Wow. It’s amazing how events can overtake us.
I promised in my last column to continue my “truth is stranger than fiction” ruminations, detailing scenes in some of my thrillers and asking you to guess which I imagined out of whole cloth, and which actually happened.
Seems a bit of overkill now, with what’s going on pandemically.
But, just to finish the thought: ALL the incidents I have already mentioned REALLY happened to me. I may have embellished them in my writing, but, hey, that’s my job. I also changed the names to protect the guilty (me). When things calm down, I hope to revisit the topic.
The New York Times recently ran an interesting piece by an author who opined that this might not be the best time to start writing a virus-disaster novel. It’s fine to take notes, but perhaps we should let the dust settle to provide some perspective.
However, in a similar light, don’t you find it weird that many novelists and screenwriters in the past have written about “unlikely” catastrophes that are now in the headlines: “The Andromeda Strain,” “Outbreak,” “Contagion,” “Armageddon,” “Deep Impact,” “The Day After Tomorrow,” and, of course, one of my favorites, “2012” (a movie that came out in 2009!).
Thank God our politicians are always prepared for the worst. Not!
I myself have written a couple of thrillers (The Viron Conspiracy and Thawed), in which the world is threatened by disease. Fortunately, we all survive, mainly because most of my thrillers are in series form and, well, you know. Of course, in Thawed, I do manage to mess up the Kentucky Derby, and, sadly, so has the current pandemic.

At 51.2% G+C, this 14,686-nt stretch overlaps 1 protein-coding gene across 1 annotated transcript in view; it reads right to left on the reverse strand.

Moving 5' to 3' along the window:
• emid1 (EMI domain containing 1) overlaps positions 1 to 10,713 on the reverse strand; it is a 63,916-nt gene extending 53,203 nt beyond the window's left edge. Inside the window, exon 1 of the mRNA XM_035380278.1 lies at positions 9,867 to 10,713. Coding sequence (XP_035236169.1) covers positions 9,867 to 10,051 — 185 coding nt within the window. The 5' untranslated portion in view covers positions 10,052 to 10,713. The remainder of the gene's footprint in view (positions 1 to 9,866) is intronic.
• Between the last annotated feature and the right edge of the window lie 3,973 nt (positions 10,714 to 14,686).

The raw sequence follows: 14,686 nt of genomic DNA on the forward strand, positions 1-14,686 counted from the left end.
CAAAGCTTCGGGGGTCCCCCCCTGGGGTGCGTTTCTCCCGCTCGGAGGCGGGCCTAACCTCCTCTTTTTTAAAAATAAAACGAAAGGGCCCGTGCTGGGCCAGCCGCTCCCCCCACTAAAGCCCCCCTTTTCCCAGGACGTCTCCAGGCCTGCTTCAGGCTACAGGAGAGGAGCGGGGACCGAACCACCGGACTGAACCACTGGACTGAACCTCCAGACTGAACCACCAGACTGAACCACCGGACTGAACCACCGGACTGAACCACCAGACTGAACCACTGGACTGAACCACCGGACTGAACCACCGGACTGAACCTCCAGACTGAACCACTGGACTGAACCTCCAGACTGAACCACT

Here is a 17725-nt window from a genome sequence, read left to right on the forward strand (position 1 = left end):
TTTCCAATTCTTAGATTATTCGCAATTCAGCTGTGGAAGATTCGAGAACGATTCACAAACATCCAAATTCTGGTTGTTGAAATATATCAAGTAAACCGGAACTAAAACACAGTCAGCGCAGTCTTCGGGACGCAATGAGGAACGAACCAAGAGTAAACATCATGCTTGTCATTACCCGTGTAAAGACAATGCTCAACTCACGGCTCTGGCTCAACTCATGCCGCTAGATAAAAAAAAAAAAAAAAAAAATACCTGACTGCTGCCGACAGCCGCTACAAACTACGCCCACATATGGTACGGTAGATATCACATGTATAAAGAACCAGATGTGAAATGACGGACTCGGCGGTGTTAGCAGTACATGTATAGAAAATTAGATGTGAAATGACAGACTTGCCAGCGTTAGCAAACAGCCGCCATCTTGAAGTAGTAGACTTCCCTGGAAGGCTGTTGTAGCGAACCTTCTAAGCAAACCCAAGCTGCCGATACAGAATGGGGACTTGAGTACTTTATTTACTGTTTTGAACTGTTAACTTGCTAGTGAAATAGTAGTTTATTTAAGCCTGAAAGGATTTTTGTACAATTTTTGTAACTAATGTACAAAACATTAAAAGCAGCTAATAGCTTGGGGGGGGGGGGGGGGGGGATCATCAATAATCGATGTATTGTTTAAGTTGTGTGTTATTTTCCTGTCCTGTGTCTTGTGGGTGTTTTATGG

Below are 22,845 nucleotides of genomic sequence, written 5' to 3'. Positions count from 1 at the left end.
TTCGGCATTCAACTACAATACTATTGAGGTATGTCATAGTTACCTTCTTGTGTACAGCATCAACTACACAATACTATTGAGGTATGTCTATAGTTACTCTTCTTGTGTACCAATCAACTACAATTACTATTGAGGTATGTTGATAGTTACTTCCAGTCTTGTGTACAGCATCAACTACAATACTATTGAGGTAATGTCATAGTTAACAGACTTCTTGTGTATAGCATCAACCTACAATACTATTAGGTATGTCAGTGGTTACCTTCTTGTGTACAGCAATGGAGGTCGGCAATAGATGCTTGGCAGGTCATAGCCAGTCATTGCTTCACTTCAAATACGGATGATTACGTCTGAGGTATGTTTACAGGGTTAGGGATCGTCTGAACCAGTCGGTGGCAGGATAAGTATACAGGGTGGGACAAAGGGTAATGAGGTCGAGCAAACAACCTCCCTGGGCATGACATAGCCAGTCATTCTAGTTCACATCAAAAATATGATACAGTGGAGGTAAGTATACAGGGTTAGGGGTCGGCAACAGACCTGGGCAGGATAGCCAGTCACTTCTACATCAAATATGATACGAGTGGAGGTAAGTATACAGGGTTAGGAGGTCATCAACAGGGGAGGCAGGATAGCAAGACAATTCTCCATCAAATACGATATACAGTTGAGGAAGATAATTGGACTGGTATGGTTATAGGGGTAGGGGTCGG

I have four grandkids. The three in Connecticut (ages 14, 12, and 10) are readers. So, I ordered some age-appropriate books for them which I hope mitigates, somewhat, their cabin fever:
- Make Your Bed: Little Things That Can Change Your Life...And Maybe the World by Admiral William H. McRaven.
- Code Talker: A Novel About the Navajo Marines of World War Two by Joseph Bruchac.
- Women in Science: 50 Fearless Pioneers Who Changed the World by Rachel Ignotofsky.
I also have a toddler grandson in California who can’t read yet, although I’m pretty sure he can handle an iPhone better than I can.
Finally, there is a letter making the Internet rounds, purportedly written by F. Scott Fitzgerald while he and his wife, Zelda, were under quarantine in France during the Spanish Flu outbreak in 1920. It is a parody, easily vetted by his claim that Hemingway punched him in the stomach when told the bars were closed (F. Scott supposedly asked Ernest if he’d washed his hands).
However, there is a great line: “The officials have alerted us to ensure we have a month’s worth of necessities. Zelda and I have stocked up on red wine, whiskey, rum, vermouth, absinthe, white wine, sherry, gin, and lord, if we need it, brandy.”